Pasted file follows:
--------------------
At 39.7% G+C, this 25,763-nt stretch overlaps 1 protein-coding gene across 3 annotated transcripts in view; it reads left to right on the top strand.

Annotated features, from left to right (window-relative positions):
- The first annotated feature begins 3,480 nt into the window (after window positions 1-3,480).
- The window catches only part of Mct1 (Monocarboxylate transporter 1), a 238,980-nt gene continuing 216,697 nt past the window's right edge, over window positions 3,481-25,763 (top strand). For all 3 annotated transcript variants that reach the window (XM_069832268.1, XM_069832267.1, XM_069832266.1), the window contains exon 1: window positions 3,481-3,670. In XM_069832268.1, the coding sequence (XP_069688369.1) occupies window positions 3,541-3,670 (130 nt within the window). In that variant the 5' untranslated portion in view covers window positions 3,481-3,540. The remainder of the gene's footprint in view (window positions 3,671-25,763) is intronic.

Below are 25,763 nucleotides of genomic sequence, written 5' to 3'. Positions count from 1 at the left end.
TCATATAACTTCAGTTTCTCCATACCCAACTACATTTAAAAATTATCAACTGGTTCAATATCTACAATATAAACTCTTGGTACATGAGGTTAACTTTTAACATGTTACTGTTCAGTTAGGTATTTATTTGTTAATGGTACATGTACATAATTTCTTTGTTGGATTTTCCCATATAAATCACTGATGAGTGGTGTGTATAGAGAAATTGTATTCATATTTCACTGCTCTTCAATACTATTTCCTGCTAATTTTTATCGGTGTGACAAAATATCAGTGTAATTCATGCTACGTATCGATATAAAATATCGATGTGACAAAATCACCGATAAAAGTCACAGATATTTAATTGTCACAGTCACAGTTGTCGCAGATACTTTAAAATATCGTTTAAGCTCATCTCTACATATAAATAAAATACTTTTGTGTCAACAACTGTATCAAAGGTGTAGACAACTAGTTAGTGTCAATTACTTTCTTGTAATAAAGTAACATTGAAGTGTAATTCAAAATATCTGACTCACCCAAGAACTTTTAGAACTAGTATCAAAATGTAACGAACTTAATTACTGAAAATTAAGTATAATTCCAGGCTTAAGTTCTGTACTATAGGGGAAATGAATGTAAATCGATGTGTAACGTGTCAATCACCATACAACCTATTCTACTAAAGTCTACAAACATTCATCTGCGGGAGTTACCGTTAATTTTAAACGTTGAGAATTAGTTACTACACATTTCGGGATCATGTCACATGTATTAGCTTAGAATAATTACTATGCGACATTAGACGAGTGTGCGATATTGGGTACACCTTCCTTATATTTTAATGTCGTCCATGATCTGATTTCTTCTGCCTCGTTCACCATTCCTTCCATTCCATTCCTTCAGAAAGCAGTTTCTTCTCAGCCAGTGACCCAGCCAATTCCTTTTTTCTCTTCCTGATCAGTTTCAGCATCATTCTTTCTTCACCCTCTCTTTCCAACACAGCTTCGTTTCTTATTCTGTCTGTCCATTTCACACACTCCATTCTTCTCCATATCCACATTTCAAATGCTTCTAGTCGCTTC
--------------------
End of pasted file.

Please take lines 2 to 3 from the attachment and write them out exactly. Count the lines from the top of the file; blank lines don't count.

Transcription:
Annotated features, from left to right (window-relative positions):
- The first annotated feature begins 3,480 nt into the window (after window positions 1-3,480).